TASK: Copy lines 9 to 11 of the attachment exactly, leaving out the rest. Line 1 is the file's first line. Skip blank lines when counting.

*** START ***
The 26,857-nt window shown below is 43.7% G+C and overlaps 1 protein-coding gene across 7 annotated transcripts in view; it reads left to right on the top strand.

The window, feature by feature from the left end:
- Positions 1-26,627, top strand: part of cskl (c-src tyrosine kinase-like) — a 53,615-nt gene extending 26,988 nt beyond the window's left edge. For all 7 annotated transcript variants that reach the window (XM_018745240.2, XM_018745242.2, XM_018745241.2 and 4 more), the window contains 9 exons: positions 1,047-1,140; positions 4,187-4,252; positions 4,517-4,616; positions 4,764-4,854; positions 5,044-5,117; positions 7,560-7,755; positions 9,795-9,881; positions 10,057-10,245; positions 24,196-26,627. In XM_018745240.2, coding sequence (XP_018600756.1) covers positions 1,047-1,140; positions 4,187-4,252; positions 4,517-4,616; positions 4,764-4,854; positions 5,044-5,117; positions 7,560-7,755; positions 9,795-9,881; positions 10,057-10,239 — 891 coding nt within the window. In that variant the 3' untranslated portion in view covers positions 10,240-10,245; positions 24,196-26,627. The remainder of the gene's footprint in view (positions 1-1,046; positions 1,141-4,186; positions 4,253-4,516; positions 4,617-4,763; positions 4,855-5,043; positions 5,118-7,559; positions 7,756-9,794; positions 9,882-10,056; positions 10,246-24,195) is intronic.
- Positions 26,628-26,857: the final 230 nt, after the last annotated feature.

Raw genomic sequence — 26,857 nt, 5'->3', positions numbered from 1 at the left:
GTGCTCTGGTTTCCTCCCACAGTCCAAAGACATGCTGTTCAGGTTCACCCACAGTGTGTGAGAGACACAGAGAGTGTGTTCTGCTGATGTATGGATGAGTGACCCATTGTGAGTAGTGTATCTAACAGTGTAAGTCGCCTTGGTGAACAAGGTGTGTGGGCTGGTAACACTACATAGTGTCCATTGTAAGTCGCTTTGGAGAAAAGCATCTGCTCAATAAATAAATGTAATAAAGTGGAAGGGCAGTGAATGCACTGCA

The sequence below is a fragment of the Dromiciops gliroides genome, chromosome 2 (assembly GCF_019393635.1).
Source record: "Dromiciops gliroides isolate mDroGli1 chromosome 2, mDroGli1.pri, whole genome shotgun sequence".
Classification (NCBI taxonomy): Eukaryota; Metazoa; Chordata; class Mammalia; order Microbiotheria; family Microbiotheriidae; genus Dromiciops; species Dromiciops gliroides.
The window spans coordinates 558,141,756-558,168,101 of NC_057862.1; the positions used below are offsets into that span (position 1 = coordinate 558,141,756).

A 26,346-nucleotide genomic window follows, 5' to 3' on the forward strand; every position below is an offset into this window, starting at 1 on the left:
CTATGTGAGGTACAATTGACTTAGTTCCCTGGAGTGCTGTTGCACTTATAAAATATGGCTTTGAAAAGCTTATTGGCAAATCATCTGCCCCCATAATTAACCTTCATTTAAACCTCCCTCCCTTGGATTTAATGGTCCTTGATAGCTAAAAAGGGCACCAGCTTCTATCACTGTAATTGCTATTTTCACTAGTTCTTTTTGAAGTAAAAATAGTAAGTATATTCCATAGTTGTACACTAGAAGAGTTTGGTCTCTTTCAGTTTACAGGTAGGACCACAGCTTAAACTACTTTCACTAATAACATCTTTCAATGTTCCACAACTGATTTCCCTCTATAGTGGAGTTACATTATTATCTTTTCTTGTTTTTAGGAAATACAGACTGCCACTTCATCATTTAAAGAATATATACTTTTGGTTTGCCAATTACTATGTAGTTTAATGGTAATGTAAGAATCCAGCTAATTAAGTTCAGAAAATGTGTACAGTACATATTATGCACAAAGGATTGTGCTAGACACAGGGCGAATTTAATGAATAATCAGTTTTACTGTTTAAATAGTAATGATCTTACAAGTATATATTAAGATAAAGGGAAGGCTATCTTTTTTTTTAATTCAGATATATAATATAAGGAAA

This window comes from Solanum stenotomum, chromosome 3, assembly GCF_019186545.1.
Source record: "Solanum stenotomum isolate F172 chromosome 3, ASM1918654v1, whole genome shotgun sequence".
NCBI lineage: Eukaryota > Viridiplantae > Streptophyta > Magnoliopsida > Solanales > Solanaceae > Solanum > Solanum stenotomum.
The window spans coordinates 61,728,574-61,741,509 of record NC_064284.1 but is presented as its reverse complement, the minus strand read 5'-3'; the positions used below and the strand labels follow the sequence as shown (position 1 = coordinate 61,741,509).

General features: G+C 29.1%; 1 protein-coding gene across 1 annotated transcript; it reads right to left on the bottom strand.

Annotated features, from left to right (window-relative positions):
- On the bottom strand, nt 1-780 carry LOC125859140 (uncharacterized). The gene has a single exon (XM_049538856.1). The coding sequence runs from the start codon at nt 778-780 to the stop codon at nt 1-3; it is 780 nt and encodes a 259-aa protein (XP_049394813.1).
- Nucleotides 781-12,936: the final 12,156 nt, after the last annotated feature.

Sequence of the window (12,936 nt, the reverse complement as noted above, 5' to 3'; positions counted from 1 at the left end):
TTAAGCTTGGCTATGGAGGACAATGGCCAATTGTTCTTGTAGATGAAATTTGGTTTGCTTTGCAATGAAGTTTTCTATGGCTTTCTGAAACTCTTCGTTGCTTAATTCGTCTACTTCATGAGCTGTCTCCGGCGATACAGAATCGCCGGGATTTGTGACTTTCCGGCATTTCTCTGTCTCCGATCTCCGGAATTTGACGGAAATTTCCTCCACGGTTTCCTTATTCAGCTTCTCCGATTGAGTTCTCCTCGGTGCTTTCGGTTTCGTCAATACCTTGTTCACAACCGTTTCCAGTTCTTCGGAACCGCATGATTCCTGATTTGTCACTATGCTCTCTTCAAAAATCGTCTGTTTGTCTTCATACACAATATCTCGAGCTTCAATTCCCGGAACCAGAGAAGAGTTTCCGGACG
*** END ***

Classification (NCBI taxonomy): Eukaryota; Metazoa; Chordata; class Mammalia; order Microbiotheria; family Microbiotheriidae; genus Dromiciops; species Dromiciops gliroides.
The window spans coordinates 558,141,756-558,168,101 of NC_057862.1; the positions used below are offsets into that span (position 1 = coordinate 558,141,756).

A 26,346-nucleotide genomic window follows, 5' to 3' on the forward strand; every position below is an offset into this window, starting at 1 on the left: